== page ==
A Theory of Entrepreneurial Opportunity Discovery, Knowledge Creation, and Decision-Making

Frederick A. Lins, Robert H. Doktor

Abstract


The philosophy and methodology of Bayesian statistics bring with it a “style of reasoning” which may inform organizational researchers as they seek to conceptualize and model managerial decision-making processes. The style of reasoning of the Bayesian approach, in which posterior probabilities of the hypothesis are rigorously and continuously updated given new data, appears to closely model the researched observed decision behavior of a very important subset of managers: innovative entrepreneurs. That is, Bayesian reasoning may serve as a model of the cognitive processes undertaken by innovative entrepreneurs as they engage in knowledge creation through recombination of resources in response to new information from the environment (Schumpeter, 1934). Modeling disciplined intuitive implementation of Bayesian reasoning may assist researchers in building a cognitive theory of how and why innovative entrepreneurs are better at estimating the probabilities of success of newly recognized opportunities than the general public. Because innovative entrepreneurs are thought to play a very important role in the development of economic growth and productivity (Baumol, Sheshinski & Strom, 2007), a theory of their decision processes may assist organizational researchers devoted toward uncovering the here-to-fore poorly understood cognitive dynamics of the innovative entrepreneur, and may play a role in enhancing the efficacy of managerial decision behavior more generally.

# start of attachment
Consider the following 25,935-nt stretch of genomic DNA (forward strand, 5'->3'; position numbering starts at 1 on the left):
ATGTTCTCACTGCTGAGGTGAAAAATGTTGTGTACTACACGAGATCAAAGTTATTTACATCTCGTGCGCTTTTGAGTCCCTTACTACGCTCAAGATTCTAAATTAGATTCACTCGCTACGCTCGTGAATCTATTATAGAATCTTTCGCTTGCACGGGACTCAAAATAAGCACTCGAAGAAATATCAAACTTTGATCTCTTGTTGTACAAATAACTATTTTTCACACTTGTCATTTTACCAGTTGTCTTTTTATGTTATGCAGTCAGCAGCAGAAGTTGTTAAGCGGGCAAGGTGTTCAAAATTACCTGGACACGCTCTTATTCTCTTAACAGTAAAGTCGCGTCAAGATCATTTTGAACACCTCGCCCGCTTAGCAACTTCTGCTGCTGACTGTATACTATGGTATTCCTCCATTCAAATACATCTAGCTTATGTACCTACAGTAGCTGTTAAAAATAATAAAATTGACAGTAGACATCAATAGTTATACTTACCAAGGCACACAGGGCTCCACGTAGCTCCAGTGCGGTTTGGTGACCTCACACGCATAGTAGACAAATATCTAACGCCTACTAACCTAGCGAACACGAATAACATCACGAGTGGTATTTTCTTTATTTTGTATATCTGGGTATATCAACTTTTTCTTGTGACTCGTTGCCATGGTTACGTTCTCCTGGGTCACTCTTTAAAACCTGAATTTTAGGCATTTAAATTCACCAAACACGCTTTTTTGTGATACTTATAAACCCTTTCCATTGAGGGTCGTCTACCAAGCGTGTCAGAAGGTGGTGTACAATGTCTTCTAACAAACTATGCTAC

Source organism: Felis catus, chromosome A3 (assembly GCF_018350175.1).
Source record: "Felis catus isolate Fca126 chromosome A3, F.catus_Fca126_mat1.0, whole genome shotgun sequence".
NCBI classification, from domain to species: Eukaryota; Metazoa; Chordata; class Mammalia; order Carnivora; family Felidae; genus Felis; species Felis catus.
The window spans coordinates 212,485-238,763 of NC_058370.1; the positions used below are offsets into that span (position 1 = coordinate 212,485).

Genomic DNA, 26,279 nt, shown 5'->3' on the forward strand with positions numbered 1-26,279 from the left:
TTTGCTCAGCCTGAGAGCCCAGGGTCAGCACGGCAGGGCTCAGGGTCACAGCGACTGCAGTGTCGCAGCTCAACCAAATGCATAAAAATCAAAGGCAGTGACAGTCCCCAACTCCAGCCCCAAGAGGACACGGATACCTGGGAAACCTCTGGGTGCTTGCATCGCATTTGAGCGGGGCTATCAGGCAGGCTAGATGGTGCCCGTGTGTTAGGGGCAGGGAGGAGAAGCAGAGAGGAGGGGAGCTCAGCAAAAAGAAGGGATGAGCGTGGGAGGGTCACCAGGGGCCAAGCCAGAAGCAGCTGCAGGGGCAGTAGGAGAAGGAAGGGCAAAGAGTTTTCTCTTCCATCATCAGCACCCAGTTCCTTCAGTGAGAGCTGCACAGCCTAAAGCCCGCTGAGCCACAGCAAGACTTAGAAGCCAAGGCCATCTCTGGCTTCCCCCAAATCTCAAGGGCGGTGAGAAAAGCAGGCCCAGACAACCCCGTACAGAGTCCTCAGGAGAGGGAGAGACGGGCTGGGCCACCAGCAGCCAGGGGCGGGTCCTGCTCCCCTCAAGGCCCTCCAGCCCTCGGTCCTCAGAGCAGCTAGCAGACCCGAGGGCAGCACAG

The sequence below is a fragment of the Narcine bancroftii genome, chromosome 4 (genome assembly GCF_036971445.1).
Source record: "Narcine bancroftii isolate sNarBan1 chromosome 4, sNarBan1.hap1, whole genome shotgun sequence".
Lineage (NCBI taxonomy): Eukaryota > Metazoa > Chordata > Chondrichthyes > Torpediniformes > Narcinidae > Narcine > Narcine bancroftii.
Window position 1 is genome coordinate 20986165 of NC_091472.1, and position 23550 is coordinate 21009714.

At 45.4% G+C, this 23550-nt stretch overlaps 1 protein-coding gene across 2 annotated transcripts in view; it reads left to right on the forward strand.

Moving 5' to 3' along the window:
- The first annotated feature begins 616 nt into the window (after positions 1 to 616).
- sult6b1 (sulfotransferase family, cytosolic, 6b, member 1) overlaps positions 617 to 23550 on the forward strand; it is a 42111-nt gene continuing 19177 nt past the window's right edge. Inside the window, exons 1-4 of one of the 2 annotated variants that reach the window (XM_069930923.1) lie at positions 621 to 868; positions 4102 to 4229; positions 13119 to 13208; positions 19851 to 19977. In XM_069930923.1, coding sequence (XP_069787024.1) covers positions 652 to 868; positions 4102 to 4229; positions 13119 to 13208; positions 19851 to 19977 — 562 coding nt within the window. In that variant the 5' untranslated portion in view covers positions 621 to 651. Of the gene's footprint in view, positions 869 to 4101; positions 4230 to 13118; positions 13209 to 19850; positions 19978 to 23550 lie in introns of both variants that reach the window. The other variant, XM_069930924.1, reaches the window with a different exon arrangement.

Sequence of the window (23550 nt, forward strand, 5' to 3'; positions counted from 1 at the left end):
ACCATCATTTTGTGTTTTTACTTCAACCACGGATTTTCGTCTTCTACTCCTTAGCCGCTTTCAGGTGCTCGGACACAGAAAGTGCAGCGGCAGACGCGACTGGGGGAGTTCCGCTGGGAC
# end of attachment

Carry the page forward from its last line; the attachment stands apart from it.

Full Text: PDF DOI: 10.5430/bmr.v3n1p18

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Business and Management Research
ISSN 1927-6001 (Print)   ISSN 1927-601X (Online)

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